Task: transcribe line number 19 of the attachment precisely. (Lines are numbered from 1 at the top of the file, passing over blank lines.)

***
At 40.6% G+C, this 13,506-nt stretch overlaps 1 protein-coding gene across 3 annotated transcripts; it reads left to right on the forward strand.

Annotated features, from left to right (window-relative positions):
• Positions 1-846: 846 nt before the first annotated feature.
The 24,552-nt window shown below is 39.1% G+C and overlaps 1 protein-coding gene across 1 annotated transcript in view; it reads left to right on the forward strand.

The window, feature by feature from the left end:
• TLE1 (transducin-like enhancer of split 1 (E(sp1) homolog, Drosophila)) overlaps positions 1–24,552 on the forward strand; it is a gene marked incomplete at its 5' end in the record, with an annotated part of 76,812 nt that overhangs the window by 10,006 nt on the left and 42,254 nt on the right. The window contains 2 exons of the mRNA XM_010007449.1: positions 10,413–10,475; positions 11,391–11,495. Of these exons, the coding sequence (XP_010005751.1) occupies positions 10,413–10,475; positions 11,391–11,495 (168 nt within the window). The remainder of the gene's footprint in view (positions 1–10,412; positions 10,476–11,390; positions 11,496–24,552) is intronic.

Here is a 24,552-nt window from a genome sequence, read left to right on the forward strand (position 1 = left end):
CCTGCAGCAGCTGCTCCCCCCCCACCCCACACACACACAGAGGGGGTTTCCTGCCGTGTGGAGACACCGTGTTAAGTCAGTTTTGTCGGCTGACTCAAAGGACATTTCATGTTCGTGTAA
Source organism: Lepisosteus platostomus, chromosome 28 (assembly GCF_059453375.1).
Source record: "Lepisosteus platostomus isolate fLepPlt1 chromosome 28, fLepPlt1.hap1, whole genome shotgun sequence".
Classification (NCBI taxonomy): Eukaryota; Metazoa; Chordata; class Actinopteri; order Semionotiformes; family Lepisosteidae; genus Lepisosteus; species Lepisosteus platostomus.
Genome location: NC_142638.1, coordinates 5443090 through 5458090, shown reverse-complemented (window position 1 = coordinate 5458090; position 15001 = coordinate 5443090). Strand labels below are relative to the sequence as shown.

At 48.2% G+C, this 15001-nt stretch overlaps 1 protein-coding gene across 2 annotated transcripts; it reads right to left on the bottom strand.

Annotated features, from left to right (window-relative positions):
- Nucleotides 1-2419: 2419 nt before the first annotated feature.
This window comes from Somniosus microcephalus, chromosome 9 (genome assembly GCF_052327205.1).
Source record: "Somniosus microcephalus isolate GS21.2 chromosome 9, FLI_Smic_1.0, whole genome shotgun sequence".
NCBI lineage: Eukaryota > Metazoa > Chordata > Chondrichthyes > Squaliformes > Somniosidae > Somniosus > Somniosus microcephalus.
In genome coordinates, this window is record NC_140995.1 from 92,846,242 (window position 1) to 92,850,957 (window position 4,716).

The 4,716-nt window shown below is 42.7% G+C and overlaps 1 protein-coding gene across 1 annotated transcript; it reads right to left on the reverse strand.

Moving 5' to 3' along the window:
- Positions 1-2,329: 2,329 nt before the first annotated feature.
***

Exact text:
In genome coordinates, this window is record NC_140995.1 from 92,846,242 (window position 1) to 92,850,957 (window position 4,716).